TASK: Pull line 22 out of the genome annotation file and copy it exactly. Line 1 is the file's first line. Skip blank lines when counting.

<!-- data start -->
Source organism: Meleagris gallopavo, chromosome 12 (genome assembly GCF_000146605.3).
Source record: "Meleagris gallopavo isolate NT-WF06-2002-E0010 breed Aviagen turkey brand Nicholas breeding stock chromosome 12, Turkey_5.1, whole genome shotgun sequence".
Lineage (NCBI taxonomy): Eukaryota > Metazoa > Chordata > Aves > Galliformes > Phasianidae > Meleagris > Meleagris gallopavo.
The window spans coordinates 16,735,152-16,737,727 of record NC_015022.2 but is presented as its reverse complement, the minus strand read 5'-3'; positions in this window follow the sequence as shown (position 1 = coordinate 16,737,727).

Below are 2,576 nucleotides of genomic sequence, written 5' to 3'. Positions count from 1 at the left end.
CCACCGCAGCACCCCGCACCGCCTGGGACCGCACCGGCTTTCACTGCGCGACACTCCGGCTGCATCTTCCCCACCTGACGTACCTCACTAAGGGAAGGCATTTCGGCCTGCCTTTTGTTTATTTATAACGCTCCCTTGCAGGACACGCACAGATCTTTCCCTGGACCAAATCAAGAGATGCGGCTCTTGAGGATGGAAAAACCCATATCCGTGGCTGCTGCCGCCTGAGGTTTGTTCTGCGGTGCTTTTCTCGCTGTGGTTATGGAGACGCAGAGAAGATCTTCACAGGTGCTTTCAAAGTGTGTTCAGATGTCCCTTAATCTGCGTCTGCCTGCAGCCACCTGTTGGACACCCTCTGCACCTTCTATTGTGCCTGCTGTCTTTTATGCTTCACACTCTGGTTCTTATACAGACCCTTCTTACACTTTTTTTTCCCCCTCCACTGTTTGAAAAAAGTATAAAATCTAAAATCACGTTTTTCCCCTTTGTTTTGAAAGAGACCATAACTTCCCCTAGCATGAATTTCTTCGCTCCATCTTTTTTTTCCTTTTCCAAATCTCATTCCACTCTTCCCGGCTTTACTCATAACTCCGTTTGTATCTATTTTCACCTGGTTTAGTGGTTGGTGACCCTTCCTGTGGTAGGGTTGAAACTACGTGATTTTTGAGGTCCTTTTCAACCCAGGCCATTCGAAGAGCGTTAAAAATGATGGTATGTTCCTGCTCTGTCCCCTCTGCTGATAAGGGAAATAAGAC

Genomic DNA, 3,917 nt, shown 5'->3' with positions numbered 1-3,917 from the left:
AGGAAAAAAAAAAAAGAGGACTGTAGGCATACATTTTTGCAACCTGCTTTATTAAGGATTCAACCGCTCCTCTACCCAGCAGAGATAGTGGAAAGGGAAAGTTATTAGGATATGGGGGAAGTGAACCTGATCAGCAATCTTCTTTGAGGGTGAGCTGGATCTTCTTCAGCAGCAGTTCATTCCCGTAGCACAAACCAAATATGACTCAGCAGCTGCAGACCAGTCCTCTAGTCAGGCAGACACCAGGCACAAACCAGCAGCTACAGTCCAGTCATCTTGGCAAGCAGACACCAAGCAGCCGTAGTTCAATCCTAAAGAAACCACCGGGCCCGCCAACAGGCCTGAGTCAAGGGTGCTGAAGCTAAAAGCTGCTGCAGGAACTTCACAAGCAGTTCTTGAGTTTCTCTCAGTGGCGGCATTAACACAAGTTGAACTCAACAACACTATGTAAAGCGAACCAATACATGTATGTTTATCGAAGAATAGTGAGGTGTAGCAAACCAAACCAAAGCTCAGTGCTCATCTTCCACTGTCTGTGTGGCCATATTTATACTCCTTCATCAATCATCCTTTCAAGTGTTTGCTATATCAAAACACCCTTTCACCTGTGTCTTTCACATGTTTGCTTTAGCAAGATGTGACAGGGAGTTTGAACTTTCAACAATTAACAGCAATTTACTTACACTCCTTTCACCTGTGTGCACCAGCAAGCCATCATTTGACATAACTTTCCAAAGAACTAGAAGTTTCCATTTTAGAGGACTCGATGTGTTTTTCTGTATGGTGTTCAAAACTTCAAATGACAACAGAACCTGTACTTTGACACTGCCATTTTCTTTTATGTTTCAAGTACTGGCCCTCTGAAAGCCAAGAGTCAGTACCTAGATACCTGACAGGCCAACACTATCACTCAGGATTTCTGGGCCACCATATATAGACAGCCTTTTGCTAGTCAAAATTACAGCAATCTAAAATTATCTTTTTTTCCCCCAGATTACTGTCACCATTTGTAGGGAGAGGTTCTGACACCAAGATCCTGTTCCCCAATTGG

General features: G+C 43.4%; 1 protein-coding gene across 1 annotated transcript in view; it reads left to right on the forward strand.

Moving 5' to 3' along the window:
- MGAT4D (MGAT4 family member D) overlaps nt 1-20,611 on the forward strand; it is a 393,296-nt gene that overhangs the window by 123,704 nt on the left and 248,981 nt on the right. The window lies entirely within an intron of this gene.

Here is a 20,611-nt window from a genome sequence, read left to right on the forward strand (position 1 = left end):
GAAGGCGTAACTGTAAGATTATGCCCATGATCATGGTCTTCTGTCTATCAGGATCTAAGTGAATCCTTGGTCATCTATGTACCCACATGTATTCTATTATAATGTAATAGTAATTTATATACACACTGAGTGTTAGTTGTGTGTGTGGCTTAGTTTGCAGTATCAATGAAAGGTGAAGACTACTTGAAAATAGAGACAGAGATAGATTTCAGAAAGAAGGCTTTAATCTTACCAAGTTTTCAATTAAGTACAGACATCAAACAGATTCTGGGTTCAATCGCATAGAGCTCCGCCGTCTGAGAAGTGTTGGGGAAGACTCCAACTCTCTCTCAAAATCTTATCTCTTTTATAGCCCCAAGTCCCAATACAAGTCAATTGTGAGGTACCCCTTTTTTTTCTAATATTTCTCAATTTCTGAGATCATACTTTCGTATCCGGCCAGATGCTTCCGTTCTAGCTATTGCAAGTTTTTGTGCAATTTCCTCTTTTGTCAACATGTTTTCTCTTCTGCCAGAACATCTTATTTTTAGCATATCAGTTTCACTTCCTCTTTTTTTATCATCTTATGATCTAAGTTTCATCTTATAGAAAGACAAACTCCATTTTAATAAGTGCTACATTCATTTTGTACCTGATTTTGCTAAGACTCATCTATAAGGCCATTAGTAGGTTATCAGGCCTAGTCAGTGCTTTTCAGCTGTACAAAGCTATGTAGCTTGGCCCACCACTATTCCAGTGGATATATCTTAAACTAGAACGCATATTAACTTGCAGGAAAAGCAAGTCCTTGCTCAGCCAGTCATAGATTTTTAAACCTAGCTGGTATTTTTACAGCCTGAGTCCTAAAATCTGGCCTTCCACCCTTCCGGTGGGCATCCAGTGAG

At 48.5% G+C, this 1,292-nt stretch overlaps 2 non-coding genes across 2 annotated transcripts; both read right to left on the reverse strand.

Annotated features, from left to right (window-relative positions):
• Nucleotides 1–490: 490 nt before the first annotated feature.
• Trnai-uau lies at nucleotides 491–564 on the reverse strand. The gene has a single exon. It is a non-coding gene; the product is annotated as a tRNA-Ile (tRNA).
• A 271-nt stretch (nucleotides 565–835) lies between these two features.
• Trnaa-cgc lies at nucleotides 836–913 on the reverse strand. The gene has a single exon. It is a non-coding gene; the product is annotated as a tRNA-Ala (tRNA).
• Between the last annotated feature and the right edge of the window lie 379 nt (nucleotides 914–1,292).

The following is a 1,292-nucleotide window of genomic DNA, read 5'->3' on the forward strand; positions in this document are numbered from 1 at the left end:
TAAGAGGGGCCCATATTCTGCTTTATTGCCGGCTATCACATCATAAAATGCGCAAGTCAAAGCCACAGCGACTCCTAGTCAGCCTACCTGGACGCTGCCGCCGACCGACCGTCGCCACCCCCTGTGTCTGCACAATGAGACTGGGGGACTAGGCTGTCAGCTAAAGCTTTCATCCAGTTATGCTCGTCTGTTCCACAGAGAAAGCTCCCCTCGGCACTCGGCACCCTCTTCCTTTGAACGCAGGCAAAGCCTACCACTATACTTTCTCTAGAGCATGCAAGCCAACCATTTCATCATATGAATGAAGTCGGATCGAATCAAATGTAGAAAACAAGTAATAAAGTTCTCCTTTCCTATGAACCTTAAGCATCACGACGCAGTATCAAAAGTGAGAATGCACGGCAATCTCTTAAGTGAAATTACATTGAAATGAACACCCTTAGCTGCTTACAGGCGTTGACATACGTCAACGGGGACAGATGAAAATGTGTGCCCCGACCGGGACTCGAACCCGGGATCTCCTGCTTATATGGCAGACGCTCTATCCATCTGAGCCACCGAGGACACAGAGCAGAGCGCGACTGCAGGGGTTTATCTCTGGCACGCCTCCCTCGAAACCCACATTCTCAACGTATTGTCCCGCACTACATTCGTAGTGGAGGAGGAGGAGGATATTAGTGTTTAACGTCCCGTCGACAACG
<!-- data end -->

TAAGAGGGGCCCATATTCTGCTTTATTGCCGGCTATCACATCATAAAATGCGCAAGTCAAAGCCACAGCGACTCCTAGTCAGCCTACCTGGACGCTGCCGCCGACCGACCGTCGCCACCCCCTGTGTCTGCACAATGAGACTGGGGGACTAGGCTGTCAGCTAAAGCTTTCATCCAGTTATGCTCGTCTGTTCCACAGAGAAAGCTCCCCTCGGCACTCGGCACCCTCTTCCTTTGAACGCAGGCAAAGCCTACCACTATACTTTCTCTAGAGCATGCAAGCCAACCATTTCATCATATGAATGAAGTCGGATCGAATCAAATGTAGAAAACAAGTAATAAAGTTCTCCTTTCCTATGAACCTTAAGCATCACGACGCAGTATCAAAAGTGAGAATGCACGGCAATCTCTTAAGTGAAATTACATTGAAATGAACACCCTTAGCTGCTTACAGGCGTTGACATACGTCAACGGGGACAGATGAAAATGTGTGCCCCGACCGGGACTCGAACCCGGGATCTCCTGCTTATATGGCAGACGCTCTATCCATCTGAGCCACCGAGGACACAGAGCAGAGCGCGACTGCAGGGGTTTATCTCTGGCACGCCTCCCTCGAAACCCACATTCTCAACGTATTGTCCCGCACTACATTCGTAGTGGAGGAGGAGGAGGATATTAGTGTTTAACGTCCCGTCGACAACG